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WELCOME TO THE PMPG

The PMPG is a special interest group of the South African Society of Physiotherapists. The group was formed at the end of 2009 to provide a forum for people who have an interest in pain. As pain is common to many different areas, it means that it will be a very diverse group of people who are likely to be part of this initiative. There are many problems that have been identified in the management of pain both at the acute and chronic levels and our hope is that this forum will become a space for the sharing of experiences, the study of evidence-based pain interventions and process and for help in the application of new skills into clinical practice.

 

PAIN QUESTIONNAIRES

Read the below articles, download the questionnaire. 
Answer on the questionnaire and email your completed forms to the email address on the bottom of the mcq.

(Each questionnaire is accredited for 3 CPD points)

Neuropathic Pain Questionnaire 1

Article 1 - HIV Associated Pain (MCQ 1)

Article 2 - Mechanisms of Neuropathic Pain (MCQ 1)

Article 3 - Postamputation Pain (MCQ 1)

Read more...

PMPG PATIENT RESOURCES

PMPG Poster  Ad

 

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WHAT OUR MEMBERS ARE UP TO

The Happiness Trap

We have distributed 50 copies of The Happiness Trap to libraries accross SA! Thank you to the members always so willing to help with this project. 

 Painful Yarns Book

 In 2014 we distributed 64 copies of "Painful Yarns" by Lorimer Moseley to libraries accross the country. 

Read more

Pain Course Schedule 2017

The Certificate in Pain Management course dates for 2017 are available at the below link:

 

Course Calendar 2017

NEWSFEED: BODY IN MIND

Body in Mind

Research into the role of the brain and mind in chronic pain
  • Body in Mind We use quantitative sensory testing (QST) to explore how somatosensory information is processed in the nervous system in people with painful conditions such as low back pain, fibromyalgia, and irritable bowel syndrome. QST has shown promise for clinical applications such as evaluating responses to interventions (Grosen, Fischer et al. 2013), patient profiling and monitoring somatosensory […] The post Quantitative sensory tests: are they stable over time? appeared first on Body in Mind.

  • Body in Mind This work was driven by a mutual desire to advance the understanding of the mechanisms and management of Complex Regional Pain Syndrome (CRPS). For many years, some of us working in the field of CRPS have been frustrated by the challenges of synthesising research evidence. Specifically, the absence of an international, standardised set of outcome […] The post Data comparison made easy! A Core Outcome Measurement set for complex regional PAin syndrome Clinical sTudies (COMPACT) appeared first on Body in Mind.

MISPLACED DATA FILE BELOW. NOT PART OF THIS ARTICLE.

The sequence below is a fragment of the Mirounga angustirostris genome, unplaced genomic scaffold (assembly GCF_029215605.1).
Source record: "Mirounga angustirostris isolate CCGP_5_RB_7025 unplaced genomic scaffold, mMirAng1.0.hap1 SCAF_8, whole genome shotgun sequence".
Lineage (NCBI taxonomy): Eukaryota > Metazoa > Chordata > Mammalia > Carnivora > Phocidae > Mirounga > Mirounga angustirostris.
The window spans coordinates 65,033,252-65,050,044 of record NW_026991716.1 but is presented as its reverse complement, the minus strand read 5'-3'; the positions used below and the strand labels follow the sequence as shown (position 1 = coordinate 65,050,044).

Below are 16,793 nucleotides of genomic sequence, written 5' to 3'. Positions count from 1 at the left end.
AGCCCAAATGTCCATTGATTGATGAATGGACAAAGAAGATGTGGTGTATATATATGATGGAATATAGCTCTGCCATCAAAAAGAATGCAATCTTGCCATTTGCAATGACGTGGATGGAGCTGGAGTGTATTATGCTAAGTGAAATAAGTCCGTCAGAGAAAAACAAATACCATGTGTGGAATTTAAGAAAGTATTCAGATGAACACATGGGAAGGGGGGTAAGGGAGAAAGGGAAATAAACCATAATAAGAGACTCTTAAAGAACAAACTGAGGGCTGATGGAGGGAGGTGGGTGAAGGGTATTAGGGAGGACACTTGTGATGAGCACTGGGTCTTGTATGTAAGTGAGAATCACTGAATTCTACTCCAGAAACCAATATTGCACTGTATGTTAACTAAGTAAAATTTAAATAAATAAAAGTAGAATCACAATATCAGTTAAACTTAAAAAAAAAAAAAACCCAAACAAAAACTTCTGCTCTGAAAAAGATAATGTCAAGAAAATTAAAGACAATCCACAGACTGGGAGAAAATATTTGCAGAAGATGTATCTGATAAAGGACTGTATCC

• Body in Mind Pain problems tend to run in families; if you have a parent with chronic pain you are also more likely to experience chronic pain yourself 1. While a simple explanation for this phenomenon is that parents and children share genetics that may predispose them to pain, research has shown that this does not fully explain […] The post How does watching a parent in pain impact children’s own pain experiences? appeared first on Body in Mind.

  • Body in Mind Emotions, sleep and pain are interlinked; however, we understand little about how these aspects of our wellbeing are connected. Does a poor night’s sleep make us feel grumpy, which in turn makes our pain worse? Or does feeling sad in the first place make people less likely to recover from a poor night’s sleep and […] The post How feeling upset might increase pain after a bad night appeared first on Body in Mind.

  • Body in Mind We had a question recently from Mensah Y Amedzo who asked: Hi Lorimer, with regards to this statement “nociception is neither sufficient nor necessary for pain” how do you explain the fact that people with Congenital Insensitivity to Pain never experience pain even though other sensations are intact and they obviously have a brain. They don’t […] The post What about congenital insensitivity to pain? appeared first on Body in Mind.

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